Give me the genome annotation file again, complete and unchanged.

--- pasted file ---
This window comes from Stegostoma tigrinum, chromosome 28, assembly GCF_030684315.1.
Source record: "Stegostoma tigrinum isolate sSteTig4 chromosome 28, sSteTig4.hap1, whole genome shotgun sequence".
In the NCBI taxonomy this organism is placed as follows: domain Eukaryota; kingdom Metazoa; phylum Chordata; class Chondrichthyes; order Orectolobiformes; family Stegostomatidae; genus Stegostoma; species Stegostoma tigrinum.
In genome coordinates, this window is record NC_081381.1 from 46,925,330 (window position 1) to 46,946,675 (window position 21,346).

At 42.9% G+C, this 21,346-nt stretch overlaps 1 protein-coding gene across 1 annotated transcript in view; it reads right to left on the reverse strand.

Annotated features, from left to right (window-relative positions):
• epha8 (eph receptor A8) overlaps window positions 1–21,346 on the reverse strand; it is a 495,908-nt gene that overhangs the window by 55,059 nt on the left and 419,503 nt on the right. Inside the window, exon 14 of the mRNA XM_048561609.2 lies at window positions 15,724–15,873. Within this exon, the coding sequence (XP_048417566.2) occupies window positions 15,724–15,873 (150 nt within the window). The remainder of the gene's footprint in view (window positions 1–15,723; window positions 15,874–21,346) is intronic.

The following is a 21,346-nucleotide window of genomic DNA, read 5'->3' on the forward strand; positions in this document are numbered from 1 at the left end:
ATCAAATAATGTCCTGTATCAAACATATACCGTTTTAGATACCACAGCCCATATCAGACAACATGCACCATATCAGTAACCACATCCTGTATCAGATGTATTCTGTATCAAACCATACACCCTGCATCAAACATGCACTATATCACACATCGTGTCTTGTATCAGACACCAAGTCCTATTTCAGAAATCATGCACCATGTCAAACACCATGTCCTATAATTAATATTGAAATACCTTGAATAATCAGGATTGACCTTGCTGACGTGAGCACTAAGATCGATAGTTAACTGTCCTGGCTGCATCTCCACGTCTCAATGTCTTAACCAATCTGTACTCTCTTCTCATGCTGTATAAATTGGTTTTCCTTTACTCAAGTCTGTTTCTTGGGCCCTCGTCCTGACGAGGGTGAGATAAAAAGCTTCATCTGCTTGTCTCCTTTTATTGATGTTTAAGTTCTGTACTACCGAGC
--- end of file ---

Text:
This window comes from Stegostoma tigrinum, chromosome 28, assembly GCF_030684315.1.
Source record: "Stegostoma tigrinum isolate sSteTig4 chromosome 28, sSteTig4.hap1, whole genome shotgun sequence".
In the NCBI taxonomy this organism is placed as follows: domain Eukaryota; kingdom Metazoa; phylum Chordata; class Chondrichthyes; order Orectolobiformes; family Stegostomatidae; genus Stegostoma; species Stegostoma tigrinum.
In genome coordinates, this window is record NC_081381.1 from 46,925,330 (window position 1) to 46,946,675 (window position 21,346).

At 42.9% G+C, this 21,346-nt stretch overlaps 1 protein-coding gene across 1 annotated transcript in view; it reads right to left on the reverse strand.

Annotated features, from left to right (window-relative positions):
• epha8 (eph receptor A8) overlaps window positions 1–21,346 on the reverse strand; it is a 495,908-nt gene that overhangs the window by 55,059 nt on the left and 419,503 nt on the right. Inside the window, exon 14 of the mRNA XM_048561609.2 lies at window positions 15,724–15,873. Within this exon, the coding sequence (XP_048417566.2) occupies window positions 15,724–15,873 (150 nt within the window). The remainder of the gene's footprint in view (window positions 1–15,723; window positions 15,874–21,346) is intronic.

The following is a 21,346-nucleotide window of genomic DNA, read 5'->3' on the forward strand; positions in this document are numbered from 1 at the left end:
ATCAAATAATGTCCTGTATCAAACATATACCGTTTTAGATACCACAGCCCATATCAGACAACATGCACCATATCAGTAACCACATCCTGTATCAGATGTATTCTGTATCAAACCATACACCCTGCATCAAACATGCACTATATCACACATCGTGTCTTGTATCAGACACCAAGTCCTATTTCAGAAATCATGCACCATGTCAAACACCATGTCCTATAATTAATATTGAAATACCTTGAATAATCAGGATTGACCTTGCTGACGTGAGCACTAAGATCGATAGTTAACTGTCCTGGCTGCATCTCCACGTCTCAATGTCTTAACCAATCTGTACTCTCTTCTCATGCTGTATAAATTGGTTTTCCTTTACTCAAGTCTGTTTCTTGGGCCCTCGTCCTGACGAGGGTGAGATAAAAAGCTTCATCTGCTTGTCTCCTTTTATTGATGTTTAAGTTCTGTACTACCGAGC